A Beautiful Life
The Carol Decker Story
In June of 2008, Carol Decker of Enumclaw was like any other expectant mother: full of anticipation and eagerly awaiting the arrival of her second child. But in a matter of hours, a massive infection had her fighting for her life. The infection resulted in the amputation of three limbs and blindness. For four years, Carol has battled intense pain, despair and frustration - but now she is embarking upon a new career as a motivational speaker helping others deal with similar challenges. Full Focus presents A Beautiful Life: The Carol Decker Story. We'll meet Carol, hear from some of the people who helped her along the way and learn how a tragedy became a truly inspiring story.
Maryn McKenna at SELF Magazine did an article about Carol that deals with the phenomenon of sepsis in detail.
The Mayo and Cleveland clinic's websites contains several fact sheets about sepsis.
Carol received in-patient treatment at Swedish and Harborview medical centers.
Denise Tremblay, the Occupational Therapy Assistant program director at Bates Technical College, arranged for Carol to speak to her occupational therapy assistant students and told KBTC about the story.
by Tom Layson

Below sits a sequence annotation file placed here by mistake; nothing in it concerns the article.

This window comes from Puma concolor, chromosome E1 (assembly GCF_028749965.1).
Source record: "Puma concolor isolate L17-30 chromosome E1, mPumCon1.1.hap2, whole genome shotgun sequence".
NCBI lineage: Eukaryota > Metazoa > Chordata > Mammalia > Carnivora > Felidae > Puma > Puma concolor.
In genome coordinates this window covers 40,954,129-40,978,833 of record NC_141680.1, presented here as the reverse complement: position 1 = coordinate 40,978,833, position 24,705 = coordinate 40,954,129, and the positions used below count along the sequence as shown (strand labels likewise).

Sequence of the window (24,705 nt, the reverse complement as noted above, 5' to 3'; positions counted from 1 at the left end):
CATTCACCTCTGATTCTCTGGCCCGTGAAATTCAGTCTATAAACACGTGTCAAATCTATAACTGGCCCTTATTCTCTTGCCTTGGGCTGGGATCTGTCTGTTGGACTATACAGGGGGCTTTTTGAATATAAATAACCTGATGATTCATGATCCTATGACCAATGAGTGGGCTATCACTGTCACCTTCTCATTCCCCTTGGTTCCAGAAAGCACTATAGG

Carol is goofier and laughs more than she does when she knows she's on camera. Running a hidden camera on her to capture this seemed a little unfair - although it was tempting. Just the other day at her prosthetist's office she told me how somebody came into the office asking whose car was left running in the parking lot. Sitting there with her cane, she didn't miss a beat and told him it was hers. "You know what I mean" and "right?" can be fit into just about any sentence. She calls what's left of her amputated left arm her "lucky fin" and cackles when she laughs. With that said, despite her triumphs, things are not easy for Carol. Putting on her prosthetic legs, as an example, is a true athletic event. I watched her struggle with just about all of her daily routine, but like everything else, she got it done. Bits of food waste in the sink may go un-rinsed and items drop or are misplaced during her day. But when the observer stops to focus on what she can do, instead of what she can't, the magnitude of her accomplishment becomes that much more impressive. Carol also struggles with her technology. Computers and cell phones have come a long way to help the disabled, but after spending a day with Carol, it's clear that voice interactivity, software and artificial intelligence features still have a long, long way to go. Carol is most grieved by the loss of her sight and along with the rest of the family hopes stem cell therapy can restore the nerves that serve her otherwise healthy eyes. It was an honor to tell this story. I hope to follow up with her - perhaps when she's back on the slopes snowboarding. I have little doubt she'll do it.